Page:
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March is Women’s History Month. Throughout the month we’ll be profiling D.C. based women you should know. Amy Morse, the founder of Ideas Club, is heading the project. Today she profiles Rebecca Kukla. If you’d like to suggest someone for Amy to profile, tweet at her. -ed.

Rebecca Kukla boxes above her weight. With a D.C. flag tattoo emblazoned on her thigh, the 100 lb. single mom, powerlifter, sommelier, and philosophy professor kills it in the ring. She applies her energy and curiosity to learning new things – she started boxing in her 40s – and to her community, where she is heavily engaged. As a proud resident of Columbia Heights, she patronizes the local independent neighborhood businesses and supports the DC public schools. She loves DC because it combines vibrant diversity with an incredible range of projects, visions, and passions – almost everyone is doing something exciting and unusual with their lives. She loves how progressive the city is, and how each neighborhood is like its own little village.

Making an Impact on her Community

In the philosophy classroom at Georgetown, she coaches young adults on how to think critically by interrogating their values and the world around them. On a volunteer basis, she teaches philosophy to convicts at Maryland Correctional Institute in Jessup. Additionally, she consults on policy issues and legal cases, especially concerning reproductive health.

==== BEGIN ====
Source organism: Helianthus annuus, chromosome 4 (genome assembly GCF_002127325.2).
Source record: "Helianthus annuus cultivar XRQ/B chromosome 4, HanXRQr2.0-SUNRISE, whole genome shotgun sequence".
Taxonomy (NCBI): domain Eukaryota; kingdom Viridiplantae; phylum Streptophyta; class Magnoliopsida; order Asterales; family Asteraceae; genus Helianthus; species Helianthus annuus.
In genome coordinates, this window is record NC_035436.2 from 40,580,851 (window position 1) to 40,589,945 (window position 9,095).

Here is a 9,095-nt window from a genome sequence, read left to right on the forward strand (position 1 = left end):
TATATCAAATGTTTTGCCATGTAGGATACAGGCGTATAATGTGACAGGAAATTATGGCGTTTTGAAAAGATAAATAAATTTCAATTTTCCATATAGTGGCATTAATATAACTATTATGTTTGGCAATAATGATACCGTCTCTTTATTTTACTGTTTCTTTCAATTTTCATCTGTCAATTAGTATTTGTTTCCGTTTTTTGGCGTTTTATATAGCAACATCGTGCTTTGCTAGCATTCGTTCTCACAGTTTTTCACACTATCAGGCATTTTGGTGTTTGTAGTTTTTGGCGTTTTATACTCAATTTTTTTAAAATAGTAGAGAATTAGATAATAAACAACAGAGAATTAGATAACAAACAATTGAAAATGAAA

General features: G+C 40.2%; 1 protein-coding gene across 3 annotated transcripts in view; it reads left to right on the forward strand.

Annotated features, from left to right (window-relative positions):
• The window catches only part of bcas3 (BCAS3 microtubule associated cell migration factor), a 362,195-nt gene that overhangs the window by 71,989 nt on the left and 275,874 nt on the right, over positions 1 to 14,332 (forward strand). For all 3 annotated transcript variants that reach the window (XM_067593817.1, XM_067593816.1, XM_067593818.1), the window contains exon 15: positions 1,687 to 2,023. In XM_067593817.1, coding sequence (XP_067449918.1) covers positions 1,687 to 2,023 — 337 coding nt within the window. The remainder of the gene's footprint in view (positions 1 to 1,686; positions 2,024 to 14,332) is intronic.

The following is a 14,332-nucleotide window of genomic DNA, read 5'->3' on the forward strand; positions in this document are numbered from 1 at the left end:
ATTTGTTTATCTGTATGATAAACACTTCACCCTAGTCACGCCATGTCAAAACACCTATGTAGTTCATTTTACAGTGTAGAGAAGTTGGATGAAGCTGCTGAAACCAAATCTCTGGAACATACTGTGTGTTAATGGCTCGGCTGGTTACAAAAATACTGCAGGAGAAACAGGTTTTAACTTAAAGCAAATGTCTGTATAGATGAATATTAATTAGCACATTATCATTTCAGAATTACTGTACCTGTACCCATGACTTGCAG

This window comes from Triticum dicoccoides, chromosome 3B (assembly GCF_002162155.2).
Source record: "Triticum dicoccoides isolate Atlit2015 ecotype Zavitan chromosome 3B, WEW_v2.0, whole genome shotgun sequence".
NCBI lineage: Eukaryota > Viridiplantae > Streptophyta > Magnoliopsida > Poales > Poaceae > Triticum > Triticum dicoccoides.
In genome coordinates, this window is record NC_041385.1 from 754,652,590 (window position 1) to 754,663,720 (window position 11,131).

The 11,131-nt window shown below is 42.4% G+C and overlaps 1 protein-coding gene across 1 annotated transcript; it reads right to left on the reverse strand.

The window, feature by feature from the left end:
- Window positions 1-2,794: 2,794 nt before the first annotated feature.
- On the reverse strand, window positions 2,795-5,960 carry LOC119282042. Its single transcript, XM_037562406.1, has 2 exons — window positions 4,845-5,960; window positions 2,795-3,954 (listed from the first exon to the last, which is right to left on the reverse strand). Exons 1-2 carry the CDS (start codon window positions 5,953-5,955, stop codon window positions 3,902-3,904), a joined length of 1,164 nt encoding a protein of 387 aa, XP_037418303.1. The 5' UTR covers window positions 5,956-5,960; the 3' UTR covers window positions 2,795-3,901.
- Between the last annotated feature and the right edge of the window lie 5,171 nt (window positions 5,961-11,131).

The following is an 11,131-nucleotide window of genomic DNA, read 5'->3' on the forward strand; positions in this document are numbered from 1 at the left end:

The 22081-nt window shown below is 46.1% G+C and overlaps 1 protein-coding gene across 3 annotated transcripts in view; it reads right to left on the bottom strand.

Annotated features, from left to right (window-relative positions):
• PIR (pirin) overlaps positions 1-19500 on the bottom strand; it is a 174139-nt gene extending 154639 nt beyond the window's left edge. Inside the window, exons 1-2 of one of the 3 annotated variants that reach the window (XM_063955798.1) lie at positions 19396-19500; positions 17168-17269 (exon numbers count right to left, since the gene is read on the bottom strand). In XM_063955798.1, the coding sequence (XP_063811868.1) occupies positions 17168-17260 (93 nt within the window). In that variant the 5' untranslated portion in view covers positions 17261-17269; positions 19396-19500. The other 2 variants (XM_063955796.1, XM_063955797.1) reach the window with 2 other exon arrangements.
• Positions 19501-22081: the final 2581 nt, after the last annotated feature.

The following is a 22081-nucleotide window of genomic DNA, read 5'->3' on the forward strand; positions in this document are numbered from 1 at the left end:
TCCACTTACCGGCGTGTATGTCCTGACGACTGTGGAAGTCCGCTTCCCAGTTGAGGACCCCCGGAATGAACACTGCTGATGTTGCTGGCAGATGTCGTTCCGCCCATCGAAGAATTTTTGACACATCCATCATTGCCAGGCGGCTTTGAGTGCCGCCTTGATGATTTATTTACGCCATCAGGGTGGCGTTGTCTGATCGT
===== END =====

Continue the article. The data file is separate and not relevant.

Rebecca would like to teach philosophy and critical social reflection to public school kids (hopefully next year). As the city and the country go through growing pains regarding racial diversity, gender and LGBTQI equality and enfranchisement, growing wealth inequality, police violence and more, she believes that critical thinking skills and toolkits for questioning norms and institutions are very important.

Although gentrification has brought vibrancy, diversity, money, and opportunities to the city, it is also dismantling long-standing communities and displacing minority residents. Rebecca is concerned that this is not only unjust, but it causes tension and erases some of the distinctive character of the city. She wants to ensure that we are extremely thoughtful about letting the city develop, and about how gentrification can incorporate, rather than erase, the history and longstanding residents of the city.

Woman from History Who Inspires Her

Angela Davis. She was a philosophy professor, a civil rights leader, and a prison reform activist who spent many years in prison herself. So many academics remain cloistered on campus. She is a true public intellectual who has used her education as a tool for fighting for causes she believes in. She is willing to take huge personal risks in the name of ideas and values that are important to her.

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